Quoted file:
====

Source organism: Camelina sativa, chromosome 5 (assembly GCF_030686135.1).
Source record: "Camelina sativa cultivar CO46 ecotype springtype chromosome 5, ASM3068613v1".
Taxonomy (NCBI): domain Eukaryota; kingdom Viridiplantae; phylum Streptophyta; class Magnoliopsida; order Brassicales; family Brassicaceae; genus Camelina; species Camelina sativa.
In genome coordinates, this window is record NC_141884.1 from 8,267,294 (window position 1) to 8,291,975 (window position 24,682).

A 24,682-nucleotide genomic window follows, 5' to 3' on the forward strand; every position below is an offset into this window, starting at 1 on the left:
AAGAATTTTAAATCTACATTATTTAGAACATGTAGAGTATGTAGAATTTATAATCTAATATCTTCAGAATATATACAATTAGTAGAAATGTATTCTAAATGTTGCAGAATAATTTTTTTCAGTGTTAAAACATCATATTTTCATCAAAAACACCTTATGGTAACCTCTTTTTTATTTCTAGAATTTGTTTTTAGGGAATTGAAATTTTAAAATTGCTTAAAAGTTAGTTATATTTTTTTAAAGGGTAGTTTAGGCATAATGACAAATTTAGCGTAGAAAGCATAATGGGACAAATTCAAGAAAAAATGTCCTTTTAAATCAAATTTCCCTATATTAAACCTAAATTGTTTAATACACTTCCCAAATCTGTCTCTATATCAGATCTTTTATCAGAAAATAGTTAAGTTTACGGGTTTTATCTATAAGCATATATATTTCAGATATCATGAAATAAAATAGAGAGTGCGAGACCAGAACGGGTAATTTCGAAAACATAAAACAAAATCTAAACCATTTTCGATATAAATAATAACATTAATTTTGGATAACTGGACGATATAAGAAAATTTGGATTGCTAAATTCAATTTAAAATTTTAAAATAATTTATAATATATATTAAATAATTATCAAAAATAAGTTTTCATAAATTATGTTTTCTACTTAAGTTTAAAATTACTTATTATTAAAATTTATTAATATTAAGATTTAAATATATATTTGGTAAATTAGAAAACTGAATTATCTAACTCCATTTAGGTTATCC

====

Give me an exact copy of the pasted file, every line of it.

Source organism: Camelina sativa, chromosome 5 (assembly GCF_030686135.1).
Source record: "Camelina sativa cultivar CO46 ecotype springtype chromosome 5, ASM3068613v1".
Taxonomy (NCBI): domain Eukaryota; kingdom Viridiplantae; phylum Streptophyta; class Magnoliopsida; order Brassicales; family Brassicaceae; genus Camelina; species Camelina sativa.
In genome coordinates, this window is record NC_141884.1 from 8,267,294 (window position 1) to 8,291,975 (window position 24,682).

A 24,682-nucleotide genomic window follows, 5' to 3' on the forward strand; every position below is an offset into this window, starting at 1 on the left:
AAGAATTTTAAATCTACATTATTTAGAACATGTAGAGTATGTAGAATTTATAATCTAATATCTTCAGAATATATACAATTAGTAGAAATGTATTCTAAATGTTGCAGAATAATTTTTTTCAGTGTTAAAACATCATATTTTCATCAAAAACACCTTATGGTAACCTCTTTTTTATTTCTAGAATTTGTTTTTAGGGAATTGAAATTTTAAAATTGCTTAAAAGTTAGTTATATTTTTTTAAAGGGTAGTTTAGGCATAATGACAAATTTAGCGTAGAAAGCATAATGGGACAAATTCAAGAAAAAATGTCCTTTTAAATCAAATTTCCCTATATTAAACCTAAATTGTTTAATACACTTCCCAAATCTGTCTCTATATCAGATCTTTTATCAGAAAATAGTTAAGTTTACGGGTTTTATCTATAAGCATATATATTTCAGATATCATGAAATAAAATAGAGAGTGCGAGACCAGAACGGGTAATTTCGAAAACATAAAACAAAATCTAAACCATTTTCGATATAAATAATAACATTAATTTTGGATAACTGGACGATATAAGAAAATTTGGATTGCTAAATTCAATTTAAAATTTTAAAATAATTTATAATATATATTAAATAATTATCAAAAATAAGTTTTCATAAATTATGTTTTCTACTTAAGTTTAAAATTACTTATTATTAAAATTTATTAATATTAAGATTTAAATATATATTTGGTAAATTAGAAAACTGAATTATCTAACTCCATTTAGGTTATCC